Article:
Milton Berle: Mr. Television

Milton Berle (by Sam Berman, 1947)

When my parents bought our first television set in 1950, Houston was only into its second year with the magical new medium and we had very choices with only one station in town. KPRC-TV was it. You could either watch Channel 2 or turn the thing off and listen to the radio. And there wasn’t much interest in radio in Houston back in 1950.

On top of these limitations, we had no coaxial cable connection to the great TV media centers of New York and Los Angeles in 1950, and, of course, there were no satellites available to beam those places or the farther world into our homes back then. Everything we watched came only in shades of black and white from live local studio programming, film, and kinescope. – Kinescope was a low quality film the networks took of their television pictures whenever they broadcasted shows they wanted to syndicate to other areas.

So, the networks like NBC filmed a live program broadcast from New York right off the television pictures of it. Then they put these “kinescope” copies in the mail to places like Houston and Dallas, usually for re-broadcast at the same time the following week.

All of the preceding information is simply background to the story of what happened in Houston and all over America on Tuesday nights from 8:00 PM to 9:00 PM back in 1950. In most places, it came a week late on kinescope, but we didn’t know any better quality, anyway. We were just glad to be receiving an animated picture that actually did something. We didn’t even seem to mind (for a while) that we had no other viewing choices – or that live pictures in “living color” might be more pleasing on the eye. For the time being back then, we had what we wanted, and especially so on Tuesday nights.

It was 8:00 PM Tuesday night, time for the Texaco Star Theater, starring Mr. Television, the one and only Milton Berle.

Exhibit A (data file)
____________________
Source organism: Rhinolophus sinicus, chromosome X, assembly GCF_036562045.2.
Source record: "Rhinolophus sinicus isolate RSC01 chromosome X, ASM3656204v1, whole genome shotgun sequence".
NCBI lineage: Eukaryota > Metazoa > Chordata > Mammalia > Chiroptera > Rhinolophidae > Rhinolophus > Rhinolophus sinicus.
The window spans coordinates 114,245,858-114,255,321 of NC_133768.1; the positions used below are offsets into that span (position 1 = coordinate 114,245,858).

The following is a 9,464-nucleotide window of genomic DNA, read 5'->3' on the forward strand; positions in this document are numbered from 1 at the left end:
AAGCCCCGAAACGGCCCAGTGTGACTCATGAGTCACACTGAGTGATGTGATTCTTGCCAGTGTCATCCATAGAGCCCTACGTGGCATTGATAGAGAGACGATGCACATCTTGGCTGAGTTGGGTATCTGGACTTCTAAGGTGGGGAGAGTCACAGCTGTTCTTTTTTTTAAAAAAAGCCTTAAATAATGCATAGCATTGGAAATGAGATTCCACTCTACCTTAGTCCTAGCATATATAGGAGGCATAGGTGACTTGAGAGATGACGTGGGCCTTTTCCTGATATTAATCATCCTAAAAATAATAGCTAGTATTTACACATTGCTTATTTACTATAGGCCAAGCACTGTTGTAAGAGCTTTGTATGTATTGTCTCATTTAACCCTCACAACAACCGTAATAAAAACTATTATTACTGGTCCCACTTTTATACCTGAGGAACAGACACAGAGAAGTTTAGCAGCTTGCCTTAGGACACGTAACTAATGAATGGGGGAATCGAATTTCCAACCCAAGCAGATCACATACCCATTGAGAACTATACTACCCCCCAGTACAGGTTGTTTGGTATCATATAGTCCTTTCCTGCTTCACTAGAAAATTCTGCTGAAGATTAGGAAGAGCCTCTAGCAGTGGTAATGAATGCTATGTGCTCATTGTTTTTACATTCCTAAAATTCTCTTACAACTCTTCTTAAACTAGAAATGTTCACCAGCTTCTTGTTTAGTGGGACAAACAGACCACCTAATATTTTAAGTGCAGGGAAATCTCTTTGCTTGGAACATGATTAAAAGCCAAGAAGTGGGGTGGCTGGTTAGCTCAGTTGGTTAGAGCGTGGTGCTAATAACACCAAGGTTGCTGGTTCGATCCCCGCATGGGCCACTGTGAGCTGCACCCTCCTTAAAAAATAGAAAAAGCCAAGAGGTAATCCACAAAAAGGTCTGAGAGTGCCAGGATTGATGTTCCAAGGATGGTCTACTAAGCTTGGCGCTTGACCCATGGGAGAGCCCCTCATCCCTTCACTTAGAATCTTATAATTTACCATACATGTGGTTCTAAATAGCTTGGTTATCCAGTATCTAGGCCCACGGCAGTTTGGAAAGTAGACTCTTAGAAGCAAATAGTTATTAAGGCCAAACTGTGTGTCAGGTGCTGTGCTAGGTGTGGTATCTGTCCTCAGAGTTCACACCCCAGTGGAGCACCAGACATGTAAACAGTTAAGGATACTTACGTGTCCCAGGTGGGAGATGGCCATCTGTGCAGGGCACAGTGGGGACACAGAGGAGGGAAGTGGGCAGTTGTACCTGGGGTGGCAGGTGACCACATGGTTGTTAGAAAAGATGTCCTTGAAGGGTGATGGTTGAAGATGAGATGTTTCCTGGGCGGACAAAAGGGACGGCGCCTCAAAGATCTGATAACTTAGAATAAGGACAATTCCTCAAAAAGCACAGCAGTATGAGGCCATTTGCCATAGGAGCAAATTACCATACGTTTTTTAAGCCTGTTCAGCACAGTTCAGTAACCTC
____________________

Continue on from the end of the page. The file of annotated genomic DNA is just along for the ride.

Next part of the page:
Milton Berle was one sight joke falling upon another, a lot of goofy expressions, pratfalls, cheap laughs from his favorite stunner, starting the show and doing skits in Lady Gaga-like dresses. Geez! When I think back upon it now, it’s almost embarrassing to recall what we thought was “funny” back in 1950, simply because we saw Milton Berle do it.

Berle was a master too of the “pesky fly” joke. A “pesky fly” joke is one that resembles the pattern of such a pest: Once a fly gets in the house, it won’t go away and can’t be killed. It just keeps coming back and landing with irritating regularity.

Berle’s biggest pesky fly was the “make up” joke. It began with a skit in which the characters complained about their make up. Each time they said those words, a goofy-looking dressing room helper would run on the stage yelling “Maaaaake Upppppp”  and hit the person in the face with a giant fully loaded powder puff.

The studio and home audiences roared. The joke became a pesky fly. From that point forward, you never knew when the guy with the giant powder puff was coming back to whack Berle or one his guests for having uttered the magic words, “make up.”

The show lasted from 1948 to 1956. It changed names in 1953, when Buick took over sponsorship, but that’s OK. Milton Berle was the show, not Texaco.

It all changed as all things do. When more networks, stations, and other kinds of comedy became more widely available, Milton Berle lost his grip on the title he earned as Mr. Television, but he was big in his day and he served as the reason that neighbors without TV sets piled into the houses of those who did at eight o’clock on Tuesday evenings to hear, “The Texaco Star Theater Starring Milton Berle Is On The Air!”

I’ll close with a tribute to the show’s opener. Since they long ago drilled this jingle into my brain, the least I can do is pass it on to you. I only wish I had a way to pass on the tune as well. Just imagine something strident and banal as the jingle melody..

The Texaco Star Theater always began with a chorus line of Texaco gas station attendants marching in file upon the stage and then facing the audience in a smiling single line to sing this song: